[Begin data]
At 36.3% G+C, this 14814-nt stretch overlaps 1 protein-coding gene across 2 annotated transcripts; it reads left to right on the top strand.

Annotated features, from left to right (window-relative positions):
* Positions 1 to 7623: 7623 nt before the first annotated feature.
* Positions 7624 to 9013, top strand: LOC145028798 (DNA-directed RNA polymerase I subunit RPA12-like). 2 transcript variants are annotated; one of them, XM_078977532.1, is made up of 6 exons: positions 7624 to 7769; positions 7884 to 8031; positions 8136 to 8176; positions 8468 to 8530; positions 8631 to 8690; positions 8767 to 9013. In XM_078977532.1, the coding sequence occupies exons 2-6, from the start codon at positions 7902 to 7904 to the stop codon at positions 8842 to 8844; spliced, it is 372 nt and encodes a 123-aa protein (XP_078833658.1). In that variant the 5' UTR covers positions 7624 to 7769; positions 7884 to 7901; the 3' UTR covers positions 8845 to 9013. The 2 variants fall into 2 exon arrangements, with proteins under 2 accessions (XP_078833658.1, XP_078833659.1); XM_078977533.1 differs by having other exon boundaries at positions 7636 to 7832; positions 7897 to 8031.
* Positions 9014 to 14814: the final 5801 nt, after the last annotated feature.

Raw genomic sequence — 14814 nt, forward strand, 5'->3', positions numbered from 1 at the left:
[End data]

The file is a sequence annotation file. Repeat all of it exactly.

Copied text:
At 36.3% G+C, this 14814-nt stretch overlaps 1 protein-coding gene across 2 annotated transcripts; it reads left to right on the top strand.

Annotated features, from left to right (window-relative positions):
* Positions 1 to 7623: 7623 nt before the first annotated feature.
* Positions 7624 to 9013, top strand: LOC145028798 (DNA-directed RNA polymerase I subunit RPA12-like). 2 transcript variants are annotated; one of them, XM_078977532.1, is made up of 6 exons: positions 7624 to 7769; positions 7884 to 8031; positions 8136 to 8176; positions 8468 to 8530; positions 8631 to 8690; positions 8767 to 9013. In XM_078977532.1, the coding sequence occupies exons 2-6, from the start codon at positions 7902 to 7904 to the stop codon at positions 8842 to 8844; spliced, it is 372 nt and encodes a 123-aa protein (XP_078833658.1). In that variant the 5' UTR covers positions 7624 to 7769; positions 7884 to 7901; the 3' UTR covers positions 8845 to 9013. The 2 variants fall into 2 exon arrangements, with proteins under 2 accessions (XP_078833658.1, XP_078833659.1); XM_078977533.1 differs by having other exon boundaries at positions 7636 to 7832; positions 7897 to 8031.
* Positions 9014 to 14814: the final 5801 nt, after the last annotated feature.

Raw genomic sequence — 14814 nt, forward strand, 5'->3', positions numbered from 1 at the left: